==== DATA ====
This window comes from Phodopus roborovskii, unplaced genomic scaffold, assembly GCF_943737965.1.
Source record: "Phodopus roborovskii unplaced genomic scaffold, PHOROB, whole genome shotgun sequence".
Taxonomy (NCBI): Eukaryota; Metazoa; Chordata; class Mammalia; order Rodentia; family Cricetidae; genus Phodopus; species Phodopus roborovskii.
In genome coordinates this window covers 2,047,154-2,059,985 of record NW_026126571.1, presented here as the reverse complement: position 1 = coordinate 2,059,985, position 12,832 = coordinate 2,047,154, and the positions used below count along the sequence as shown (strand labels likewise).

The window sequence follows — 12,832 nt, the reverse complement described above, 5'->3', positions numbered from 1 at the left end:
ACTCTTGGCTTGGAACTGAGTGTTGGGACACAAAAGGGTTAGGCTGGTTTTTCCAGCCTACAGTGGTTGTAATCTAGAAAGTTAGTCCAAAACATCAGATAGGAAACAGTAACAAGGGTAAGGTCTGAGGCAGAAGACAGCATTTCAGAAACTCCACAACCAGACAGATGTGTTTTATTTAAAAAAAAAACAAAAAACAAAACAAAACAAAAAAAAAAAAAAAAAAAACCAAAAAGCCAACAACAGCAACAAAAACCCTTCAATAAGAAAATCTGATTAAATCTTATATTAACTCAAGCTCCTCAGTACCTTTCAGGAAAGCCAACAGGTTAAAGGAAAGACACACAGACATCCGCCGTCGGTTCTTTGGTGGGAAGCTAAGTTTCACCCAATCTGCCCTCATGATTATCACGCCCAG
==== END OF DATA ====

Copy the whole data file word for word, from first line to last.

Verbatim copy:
This window comes from Phodopus roborovskii, unplaced genomic scaffold, assembly GCF_943737965.1.
Source record: "Phodopus roborovskii unplaced genomic scaffold, PHOROB, whole genome shotgun sequence".
Taxonomy (NCBI): Eukaryota; Metazoa; Chordata; class Mammalia; order Rodentia; family Cricetidae; genus Phodopus; species Phodopus roborovskii.
In genome coordinates this window covers 2,047,154-2,059,985 of record NW_026126571.1, presented here as the reverse complement: position 1 = coordinate 2,059,985, position 12,832 = coordinate 2,047,154, and the positions used below count along the sequence as shown (strand labels likewise).

The window sequence follows — 12,832 nt, the reverse complement described above, 5'->3', positions numbered from 1 at the left end:
ACTCTTGGCTTGGAACTGAGTGTTGGGACACAAAAGGGTTAGGCTGGTTTTTCCAGCCTACAGTGGTTGTAATCTAGAAAGTTAGTCCAAAACATCAGATAGGAAACAGTAACAAGGGTAAGGTCTGAGGCAGAAGACAGCATTTCAGAAACTCCACAACCAGACAGATGTGTTTTATTTAAAAAAAAAACAAAAAACAAAACAAAACAAAAAAAAAAAAAAAAAAAACCAAAAAGCCAACAACAGCAACAAAAACCCTTCAATAAGAAAATCTGATTAAATCTTATATTAACTCAAGCTCCTCAGTACCTTTCAGGAAAGCCAACAGGTTAAAGGAAAGACACACAGACATCCGCCGTCGGTTCTTTGGTGGGAAGCTAAGTTTCACCCAATCTGCCCTCATGATTATCACGCCCAG